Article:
When the mains supply is insufficient to supply water to a significant number of properties during peak hours, indirect cold water systems are used. By using indirect cold water systems, users are putting less pressure on the supply of mains water. Due to the fact that they supply both hot and cold services, indirect cold water systems need more pipework and larger storage. If you have an indirect cold water supply, only the taps used for drinking water and food preparation will draw water from the main supply; all other taps will draw water from the storage cistern. Storage water is used in order to heat, bathe, and flush the toilet. Because there is less pressure on indirect supplies, they wear out faster than direct supplies. In addition to being quieter, indirect supplies provide some storage retention in the event that your main cold water supply is cut off.
Indirect System of Cold Water Supply
The indirect cold water supply system has only one drinking water outlet, which is located at the sink. The cold water storage cistern in the roof space has a minimum capacity of 230 liters. Aside from its normal supply function, it also serves as an adequate emergency storage in the event of a water main failure. The system is more expensive to install and needs more pipework than the direct system, but all cistern-supplied outlets experience the same pressure.
The most common type of water supply system in modern homes is an indirect system. Water enters the house through the rising main (the main pipe from which water enters the house), which is then branched off into the kitchen sink and storage tank, which are located either underground or overhead. Potable water only comes directly from municipal mains into the kitchen sink. The storage tank provides water to all of the other appliances. The storage tank is kept at a sufficient height to allow water to fall into fixtures via gravity at a sufficient pressure.
Pressure of water of Indirect Water Supply System
The water storage tank must be placed at a specific height in order to obtain sufficient water pressure; this is not always possible, and thus users on the upper floors suffer from low water pressure, causing functionalities such as showering, flushing, and so on to perform poorly.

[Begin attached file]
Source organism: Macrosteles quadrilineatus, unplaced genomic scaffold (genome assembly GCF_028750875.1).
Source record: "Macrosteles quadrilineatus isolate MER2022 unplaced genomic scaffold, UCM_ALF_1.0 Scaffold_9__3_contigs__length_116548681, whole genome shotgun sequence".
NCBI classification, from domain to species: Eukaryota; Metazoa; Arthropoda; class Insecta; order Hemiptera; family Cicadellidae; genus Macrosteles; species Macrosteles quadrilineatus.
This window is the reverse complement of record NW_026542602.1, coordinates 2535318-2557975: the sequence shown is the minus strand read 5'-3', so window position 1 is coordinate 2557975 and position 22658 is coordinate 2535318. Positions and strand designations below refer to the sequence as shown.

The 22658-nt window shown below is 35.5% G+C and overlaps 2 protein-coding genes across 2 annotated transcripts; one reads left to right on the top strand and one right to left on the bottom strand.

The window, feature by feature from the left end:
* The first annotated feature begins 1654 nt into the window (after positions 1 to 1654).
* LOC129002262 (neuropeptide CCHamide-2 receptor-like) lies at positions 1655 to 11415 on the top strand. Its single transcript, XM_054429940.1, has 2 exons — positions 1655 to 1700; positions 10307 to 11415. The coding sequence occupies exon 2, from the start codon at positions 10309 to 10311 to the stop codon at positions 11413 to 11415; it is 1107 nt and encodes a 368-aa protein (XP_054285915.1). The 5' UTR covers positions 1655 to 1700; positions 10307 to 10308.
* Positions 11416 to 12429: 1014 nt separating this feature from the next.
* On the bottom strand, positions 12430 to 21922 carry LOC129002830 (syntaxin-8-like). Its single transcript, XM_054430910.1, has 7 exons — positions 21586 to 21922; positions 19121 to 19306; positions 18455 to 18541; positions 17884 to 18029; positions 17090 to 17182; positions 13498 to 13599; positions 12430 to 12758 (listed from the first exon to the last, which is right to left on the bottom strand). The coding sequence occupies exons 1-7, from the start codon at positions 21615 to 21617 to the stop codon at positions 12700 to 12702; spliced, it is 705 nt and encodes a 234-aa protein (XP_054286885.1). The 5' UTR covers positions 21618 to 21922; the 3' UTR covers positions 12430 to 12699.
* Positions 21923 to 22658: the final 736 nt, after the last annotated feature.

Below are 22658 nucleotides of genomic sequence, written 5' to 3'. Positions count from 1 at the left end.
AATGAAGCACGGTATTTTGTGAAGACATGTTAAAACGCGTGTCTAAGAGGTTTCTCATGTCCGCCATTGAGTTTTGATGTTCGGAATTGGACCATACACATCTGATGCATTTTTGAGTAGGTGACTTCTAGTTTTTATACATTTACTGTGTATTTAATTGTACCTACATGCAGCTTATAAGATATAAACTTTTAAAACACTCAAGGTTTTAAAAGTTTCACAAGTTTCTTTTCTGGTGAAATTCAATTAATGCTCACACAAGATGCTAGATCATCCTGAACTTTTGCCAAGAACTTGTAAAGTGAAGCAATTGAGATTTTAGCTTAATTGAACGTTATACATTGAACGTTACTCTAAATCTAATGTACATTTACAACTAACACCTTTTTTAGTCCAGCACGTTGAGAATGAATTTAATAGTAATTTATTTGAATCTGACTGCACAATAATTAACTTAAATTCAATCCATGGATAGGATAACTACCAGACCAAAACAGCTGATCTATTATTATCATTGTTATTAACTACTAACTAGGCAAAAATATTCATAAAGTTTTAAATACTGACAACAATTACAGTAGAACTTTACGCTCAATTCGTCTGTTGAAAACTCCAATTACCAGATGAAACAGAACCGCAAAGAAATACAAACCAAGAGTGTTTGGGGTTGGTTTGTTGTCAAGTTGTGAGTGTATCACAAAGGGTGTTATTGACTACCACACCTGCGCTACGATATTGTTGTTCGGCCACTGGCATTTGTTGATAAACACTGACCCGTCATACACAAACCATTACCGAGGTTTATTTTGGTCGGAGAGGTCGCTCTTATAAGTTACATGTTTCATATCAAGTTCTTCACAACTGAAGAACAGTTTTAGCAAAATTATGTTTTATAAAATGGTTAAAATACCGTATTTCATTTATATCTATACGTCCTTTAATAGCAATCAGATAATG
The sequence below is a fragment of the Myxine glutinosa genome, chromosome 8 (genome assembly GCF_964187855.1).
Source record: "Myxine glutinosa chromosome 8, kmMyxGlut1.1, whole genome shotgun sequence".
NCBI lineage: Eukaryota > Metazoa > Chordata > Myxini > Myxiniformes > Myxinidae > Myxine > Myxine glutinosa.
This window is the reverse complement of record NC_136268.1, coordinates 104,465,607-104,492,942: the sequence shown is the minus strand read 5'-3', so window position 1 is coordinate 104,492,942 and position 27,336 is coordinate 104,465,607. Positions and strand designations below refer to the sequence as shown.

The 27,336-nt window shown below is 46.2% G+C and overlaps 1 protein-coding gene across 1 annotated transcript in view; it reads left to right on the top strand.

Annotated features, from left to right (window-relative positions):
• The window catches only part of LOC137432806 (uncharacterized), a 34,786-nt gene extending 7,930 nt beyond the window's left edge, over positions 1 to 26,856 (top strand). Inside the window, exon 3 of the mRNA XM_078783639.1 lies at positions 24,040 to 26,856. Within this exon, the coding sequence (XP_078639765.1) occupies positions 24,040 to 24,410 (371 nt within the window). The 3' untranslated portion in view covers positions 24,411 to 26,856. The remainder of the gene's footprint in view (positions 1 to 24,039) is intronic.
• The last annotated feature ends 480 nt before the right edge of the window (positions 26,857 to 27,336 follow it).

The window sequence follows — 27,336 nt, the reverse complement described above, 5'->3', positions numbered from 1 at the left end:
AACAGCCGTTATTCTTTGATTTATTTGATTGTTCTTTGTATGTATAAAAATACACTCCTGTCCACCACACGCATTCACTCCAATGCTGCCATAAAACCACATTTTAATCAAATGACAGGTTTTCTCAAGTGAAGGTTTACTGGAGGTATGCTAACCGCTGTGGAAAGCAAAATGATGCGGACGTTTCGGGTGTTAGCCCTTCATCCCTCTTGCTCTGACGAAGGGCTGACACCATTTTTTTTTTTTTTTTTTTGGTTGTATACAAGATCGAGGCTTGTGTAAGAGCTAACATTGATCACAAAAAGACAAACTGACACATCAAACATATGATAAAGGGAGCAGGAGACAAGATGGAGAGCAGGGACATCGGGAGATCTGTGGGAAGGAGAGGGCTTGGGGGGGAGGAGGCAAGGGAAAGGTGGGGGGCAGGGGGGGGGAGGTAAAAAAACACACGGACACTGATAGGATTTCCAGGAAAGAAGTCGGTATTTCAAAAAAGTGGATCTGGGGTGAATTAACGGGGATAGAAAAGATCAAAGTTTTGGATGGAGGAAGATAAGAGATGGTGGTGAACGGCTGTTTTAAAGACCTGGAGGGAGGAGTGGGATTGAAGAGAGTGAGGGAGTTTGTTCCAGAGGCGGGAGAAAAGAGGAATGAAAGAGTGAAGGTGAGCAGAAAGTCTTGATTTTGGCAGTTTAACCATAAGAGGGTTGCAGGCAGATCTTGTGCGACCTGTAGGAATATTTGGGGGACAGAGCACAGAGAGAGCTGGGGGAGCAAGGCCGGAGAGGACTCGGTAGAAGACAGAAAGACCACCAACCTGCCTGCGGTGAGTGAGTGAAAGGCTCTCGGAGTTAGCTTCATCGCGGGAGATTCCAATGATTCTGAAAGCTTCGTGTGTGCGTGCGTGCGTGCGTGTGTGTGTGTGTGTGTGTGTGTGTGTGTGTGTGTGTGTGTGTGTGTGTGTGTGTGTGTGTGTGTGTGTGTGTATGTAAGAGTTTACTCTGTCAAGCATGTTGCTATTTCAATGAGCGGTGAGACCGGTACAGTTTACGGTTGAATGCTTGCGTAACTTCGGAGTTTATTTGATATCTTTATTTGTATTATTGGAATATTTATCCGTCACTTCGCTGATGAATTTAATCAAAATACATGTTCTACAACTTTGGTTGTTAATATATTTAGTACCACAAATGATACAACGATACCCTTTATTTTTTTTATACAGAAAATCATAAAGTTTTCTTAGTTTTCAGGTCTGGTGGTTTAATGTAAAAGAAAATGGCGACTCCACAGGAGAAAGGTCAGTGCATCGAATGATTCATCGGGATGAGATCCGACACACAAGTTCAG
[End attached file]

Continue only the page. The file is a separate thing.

Quality of water in Indirect Water Supply System
The process of storing water in tanks and supplying it to appliances has an impact on the quality of the water.
Distribution of Pipes of Indirect Water Supply System
Water enters the house through the main supply pipe and is routed to the kitchen sink and either an overhead or underground water storage tank. All other fixtures are then supplied with water from the storage tank.
Tanks, whether they are above ground or underground with pumps, need to be cleaned, maintained, and protected from UV rays on a regular basis.
When water is stored in a storage tank, it can be used at any time of day, but a specific storage capacity is required. Only that fixture’s water supply is interrupted if a pipe is damaged. The tank supplies water to the rest room fixtures.
Wastage & Leakages in the Water Supply Systems
- Minimal water wastage.
- The possibility of water leakage from a water storage tank
Capacity of Pumps at Source & Economy
- There is a significant additional cost for pipes and tanks.
- Since water will only be supplied below ground, moderate pressure will do.
During Damage in Water Supply Systems
- If a pipe in the indirect water supply system is damaged, only that fixture’s water supply is interrupted, the remaining fixtures continue to receive an uninterrupted water supply from the tank.